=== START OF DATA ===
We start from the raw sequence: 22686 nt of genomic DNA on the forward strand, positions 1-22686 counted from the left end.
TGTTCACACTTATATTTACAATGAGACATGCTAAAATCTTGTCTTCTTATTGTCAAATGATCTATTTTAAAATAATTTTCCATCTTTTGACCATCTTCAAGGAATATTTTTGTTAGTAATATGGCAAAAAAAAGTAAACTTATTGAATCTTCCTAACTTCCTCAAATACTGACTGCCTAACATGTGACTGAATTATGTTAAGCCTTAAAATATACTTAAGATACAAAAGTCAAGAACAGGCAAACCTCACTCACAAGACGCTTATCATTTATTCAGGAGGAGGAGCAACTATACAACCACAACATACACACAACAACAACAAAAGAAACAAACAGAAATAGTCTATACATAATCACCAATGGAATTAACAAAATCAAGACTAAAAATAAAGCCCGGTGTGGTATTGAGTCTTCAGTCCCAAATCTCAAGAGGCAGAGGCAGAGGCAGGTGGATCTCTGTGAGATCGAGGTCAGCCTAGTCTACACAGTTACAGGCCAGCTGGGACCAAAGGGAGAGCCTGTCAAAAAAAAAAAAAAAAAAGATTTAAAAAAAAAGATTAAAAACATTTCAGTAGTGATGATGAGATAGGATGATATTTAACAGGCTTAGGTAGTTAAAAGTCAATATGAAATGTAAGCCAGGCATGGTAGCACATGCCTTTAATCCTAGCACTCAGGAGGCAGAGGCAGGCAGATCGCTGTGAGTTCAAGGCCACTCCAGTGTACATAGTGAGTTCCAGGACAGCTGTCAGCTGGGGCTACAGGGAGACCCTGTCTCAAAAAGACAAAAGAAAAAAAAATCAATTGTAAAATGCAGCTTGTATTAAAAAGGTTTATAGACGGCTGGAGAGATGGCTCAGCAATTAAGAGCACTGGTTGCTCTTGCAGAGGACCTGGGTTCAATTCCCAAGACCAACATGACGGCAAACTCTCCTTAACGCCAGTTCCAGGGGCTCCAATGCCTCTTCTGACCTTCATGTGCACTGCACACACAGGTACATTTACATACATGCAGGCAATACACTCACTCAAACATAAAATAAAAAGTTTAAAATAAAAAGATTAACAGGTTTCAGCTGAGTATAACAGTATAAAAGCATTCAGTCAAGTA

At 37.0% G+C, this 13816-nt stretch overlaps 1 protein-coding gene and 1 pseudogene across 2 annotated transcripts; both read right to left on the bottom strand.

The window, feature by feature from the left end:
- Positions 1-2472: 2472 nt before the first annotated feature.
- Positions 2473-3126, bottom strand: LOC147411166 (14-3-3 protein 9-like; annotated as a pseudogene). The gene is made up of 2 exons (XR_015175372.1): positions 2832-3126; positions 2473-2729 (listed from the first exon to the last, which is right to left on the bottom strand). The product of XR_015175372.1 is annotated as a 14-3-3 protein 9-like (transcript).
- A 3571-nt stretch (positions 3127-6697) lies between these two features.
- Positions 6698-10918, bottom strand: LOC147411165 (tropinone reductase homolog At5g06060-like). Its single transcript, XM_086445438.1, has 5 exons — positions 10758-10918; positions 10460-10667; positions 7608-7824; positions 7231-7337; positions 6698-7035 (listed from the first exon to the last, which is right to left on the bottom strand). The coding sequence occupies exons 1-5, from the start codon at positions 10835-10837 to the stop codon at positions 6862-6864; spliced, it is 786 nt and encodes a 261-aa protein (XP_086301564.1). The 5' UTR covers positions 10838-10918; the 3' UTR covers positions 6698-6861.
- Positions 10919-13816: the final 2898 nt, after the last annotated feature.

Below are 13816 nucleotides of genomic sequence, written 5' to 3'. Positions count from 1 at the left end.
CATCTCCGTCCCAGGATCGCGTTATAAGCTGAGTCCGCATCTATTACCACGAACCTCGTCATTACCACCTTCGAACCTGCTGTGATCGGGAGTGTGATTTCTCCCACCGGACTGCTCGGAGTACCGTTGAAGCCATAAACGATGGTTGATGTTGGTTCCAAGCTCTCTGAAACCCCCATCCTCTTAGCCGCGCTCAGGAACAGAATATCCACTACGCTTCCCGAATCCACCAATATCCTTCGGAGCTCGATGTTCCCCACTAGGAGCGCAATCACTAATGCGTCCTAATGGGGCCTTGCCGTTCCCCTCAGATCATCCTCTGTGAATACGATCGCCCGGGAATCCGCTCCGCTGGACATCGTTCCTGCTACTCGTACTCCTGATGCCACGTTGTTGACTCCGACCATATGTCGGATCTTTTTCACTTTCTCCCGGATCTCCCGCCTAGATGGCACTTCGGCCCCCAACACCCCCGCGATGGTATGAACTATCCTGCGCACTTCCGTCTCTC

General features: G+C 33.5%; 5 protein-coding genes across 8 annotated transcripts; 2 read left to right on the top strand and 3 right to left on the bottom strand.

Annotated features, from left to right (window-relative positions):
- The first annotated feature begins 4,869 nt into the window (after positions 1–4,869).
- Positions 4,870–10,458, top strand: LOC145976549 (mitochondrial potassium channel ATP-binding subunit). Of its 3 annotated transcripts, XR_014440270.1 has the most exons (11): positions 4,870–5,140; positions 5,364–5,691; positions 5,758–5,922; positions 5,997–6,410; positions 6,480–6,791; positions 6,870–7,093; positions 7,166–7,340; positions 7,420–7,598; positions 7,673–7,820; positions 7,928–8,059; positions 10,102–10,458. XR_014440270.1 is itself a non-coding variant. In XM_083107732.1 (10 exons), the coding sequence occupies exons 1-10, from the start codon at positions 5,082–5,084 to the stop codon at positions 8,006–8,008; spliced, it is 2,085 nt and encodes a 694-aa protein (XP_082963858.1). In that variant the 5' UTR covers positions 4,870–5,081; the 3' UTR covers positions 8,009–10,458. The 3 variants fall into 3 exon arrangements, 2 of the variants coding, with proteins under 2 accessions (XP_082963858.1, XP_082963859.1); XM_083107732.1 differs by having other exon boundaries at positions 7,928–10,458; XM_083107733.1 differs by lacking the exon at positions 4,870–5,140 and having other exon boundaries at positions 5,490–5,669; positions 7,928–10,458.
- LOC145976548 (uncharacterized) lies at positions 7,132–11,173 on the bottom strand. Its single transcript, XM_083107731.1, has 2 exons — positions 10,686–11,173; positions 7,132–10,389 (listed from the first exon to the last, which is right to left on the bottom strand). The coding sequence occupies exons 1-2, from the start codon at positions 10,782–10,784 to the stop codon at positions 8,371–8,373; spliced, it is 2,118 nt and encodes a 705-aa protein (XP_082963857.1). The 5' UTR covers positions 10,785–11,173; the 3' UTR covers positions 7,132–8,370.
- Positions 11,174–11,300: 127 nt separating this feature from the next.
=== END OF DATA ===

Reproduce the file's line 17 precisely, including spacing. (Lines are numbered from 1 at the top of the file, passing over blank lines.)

- Positions 11,174–11,300: 127 nt separating this feature from the next.